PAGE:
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By DENNIS DAILY, United Press International   |   June 6, 2002 at 3:37 PM   |   Comments

COLORADO'S 'CUTE COUPLE' TO SEPARATE

For years football star John Elway and wife Janet have been the "toast of Colorado." Now, according to the Denver Post, after nearly two decades of marriage the photogenic pair is breaking up. Last week Janet reportedly moved out of the couple's $2 million dollar Cherry Hills Farm home into a rental property nearby. She took their four children with her. The publication says the separation is just that, a "separation," not a divorce. Mrs. Elway told members of the media that although the children -- ages 11 through 16 -- will be spending most of their time with her, she purposely moved close to her old digs so John could see them a lot. Mrs. Elway, 41, is quoted as saying that maybe a "break from marriage" would be good for both of them.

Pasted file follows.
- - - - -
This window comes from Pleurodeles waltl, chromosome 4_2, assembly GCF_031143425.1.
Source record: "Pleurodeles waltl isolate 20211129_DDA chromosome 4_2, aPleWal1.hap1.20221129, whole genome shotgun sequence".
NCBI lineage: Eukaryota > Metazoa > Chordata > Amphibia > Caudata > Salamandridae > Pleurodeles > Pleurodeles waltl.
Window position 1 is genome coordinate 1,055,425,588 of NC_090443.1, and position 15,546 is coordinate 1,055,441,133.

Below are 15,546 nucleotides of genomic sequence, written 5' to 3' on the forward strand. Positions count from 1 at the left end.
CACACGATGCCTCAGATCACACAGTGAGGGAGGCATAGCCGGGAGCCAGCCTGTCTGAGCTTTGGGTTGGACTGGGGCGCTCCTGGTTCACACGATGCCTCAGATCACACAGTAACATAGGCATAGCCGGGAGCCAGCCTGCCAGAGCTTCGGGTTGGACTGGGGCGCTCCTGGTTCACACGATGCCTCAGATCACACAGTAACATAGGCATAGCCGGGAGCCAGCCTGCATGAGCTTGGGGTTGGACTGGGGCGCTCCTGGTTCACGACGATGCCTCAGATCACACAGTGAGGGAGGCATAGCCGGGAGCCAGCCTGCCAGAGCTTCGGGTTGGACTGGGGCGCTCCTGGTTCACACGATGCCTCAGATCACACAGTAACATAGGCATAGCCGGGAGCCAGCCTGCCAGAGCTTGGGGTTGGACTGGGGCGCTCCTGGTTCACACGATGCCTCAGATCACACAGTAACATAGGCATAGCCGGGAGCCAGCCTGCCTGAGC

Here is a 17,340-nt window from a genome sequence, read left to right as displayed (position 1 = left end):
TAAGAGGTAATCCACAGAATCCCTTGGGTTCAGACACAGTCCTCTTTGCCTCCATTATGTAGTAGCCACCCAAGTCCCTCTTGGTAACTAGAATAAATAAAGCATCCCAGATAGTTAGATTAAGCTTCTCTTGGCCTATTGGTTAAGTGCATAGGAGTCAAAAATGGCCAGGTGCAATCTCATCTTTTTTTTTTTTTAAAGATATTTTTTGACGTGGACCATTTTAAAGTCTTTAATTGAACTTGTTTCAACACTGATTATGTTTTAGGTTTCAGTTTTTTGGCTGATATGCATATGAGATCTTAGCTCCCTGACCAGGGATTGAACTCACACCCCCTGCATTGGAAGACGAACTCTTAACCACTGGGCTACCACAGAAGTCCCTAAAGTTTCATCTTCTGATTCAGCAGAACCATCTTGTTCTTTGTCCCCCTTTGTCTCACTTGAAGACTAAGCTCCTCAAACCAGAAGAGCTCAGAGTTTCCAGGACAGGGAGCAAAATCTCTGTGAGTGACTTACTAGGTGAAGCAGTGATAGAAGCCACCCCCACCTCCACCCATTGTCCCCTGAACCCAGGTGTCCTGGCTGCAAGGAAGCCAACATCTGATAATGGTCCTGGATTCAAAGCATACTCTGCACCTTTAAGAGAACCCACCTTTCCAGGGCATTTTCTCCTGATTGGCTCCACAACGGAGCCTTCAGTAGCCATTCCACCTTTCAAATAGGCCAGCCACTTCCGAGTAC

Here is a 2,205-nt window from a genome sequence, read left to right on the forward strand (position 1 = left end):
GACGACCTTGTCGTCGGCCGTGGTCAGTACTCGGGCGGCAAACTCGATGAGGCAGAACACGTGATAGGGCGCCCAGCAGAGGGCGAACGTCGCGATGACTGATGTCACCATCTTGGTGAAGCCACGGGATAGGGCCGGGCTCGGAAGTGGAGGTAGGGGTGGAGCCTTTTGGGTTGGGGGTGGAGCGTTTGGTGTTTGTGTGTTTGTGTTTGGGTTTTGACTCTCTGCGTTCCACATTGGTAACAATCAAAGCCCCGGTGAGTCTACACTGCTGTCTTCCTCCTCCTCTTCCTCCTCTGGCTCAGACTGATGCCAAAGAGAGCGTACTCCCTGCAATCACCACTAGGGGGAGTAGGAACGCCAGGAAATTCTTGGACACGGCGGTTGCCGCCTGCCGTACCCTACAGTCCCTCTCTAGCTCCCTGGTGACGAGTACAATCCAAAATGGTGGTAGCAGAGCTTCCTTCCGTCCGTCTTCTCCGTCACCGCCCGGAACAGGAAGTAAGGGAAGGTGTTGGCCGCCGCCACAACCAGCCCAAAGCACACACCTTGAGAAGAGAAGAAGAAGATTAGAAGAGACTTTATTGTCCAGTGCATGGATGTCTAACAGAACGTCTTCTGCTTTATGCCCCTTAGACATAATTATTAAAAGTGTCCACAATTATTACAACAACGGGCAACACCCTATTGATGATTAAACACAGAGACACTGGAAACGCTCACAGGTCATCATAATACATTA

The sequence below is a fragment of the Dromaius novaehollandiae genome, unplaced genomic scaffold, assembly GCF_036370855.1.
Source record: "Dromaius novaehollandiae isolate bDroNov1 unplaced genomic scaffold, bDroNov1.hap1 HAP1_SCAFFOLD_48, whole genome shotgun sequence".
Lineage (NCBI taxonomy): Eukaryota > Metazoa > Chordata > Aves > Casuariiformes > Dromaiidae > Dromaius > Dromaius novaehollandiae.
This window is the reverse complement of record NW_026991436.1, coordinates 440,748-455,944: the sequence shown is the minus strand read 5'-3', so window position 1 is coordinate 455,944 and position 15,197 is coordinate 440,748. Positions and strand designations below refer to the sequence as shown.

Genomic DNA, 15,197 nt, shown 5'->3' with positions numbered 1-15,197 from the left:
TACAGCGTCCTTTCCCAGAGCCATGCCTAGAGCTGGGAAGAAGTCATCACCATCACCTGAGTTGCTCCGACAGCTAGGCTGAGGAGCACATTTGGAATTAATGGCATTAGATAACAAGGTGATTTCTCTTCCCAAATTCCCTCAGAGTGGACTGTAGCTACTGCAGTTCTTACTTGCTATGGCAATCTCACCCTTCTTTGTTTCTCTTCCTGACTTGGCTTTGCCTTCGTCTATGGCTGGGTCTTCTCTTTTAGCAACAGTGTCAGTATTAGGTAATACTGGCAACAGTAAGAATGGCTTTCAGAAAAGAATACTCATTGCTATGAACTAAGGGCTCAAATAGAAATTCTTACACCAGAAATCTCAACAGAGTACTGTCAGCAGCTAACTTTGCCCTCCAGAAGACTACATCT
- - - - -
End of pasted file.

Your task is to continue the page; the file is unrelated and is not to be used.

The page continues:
WILL PRINCE CHARLES TIE THE KNOT SOON?

If the current spate of rumors has any basis in fact, Prince Charles may soon announce his plans to wed Camilla Parker Bowles. Gossip columnist Cindy Adams -- who has been quoted by nearly every media outlet for her statement that she is certain that Sir Paul McCartney's upcoming wedding will be in an Irish castle -- says she's learned that the possible royal wedding could come as early as this summer. She points out that the Queen's attitude about Bowles must have softened; witness her proximity to the "King in waiting" in the royal box at the Queen's Jubilee Concert. Meanwhile nothing official from Buckingham Palace, where they may still be busy filling out insurance papers in the wake of the recent attic fire.


LIKE FATHER, LIKE DAUGHTER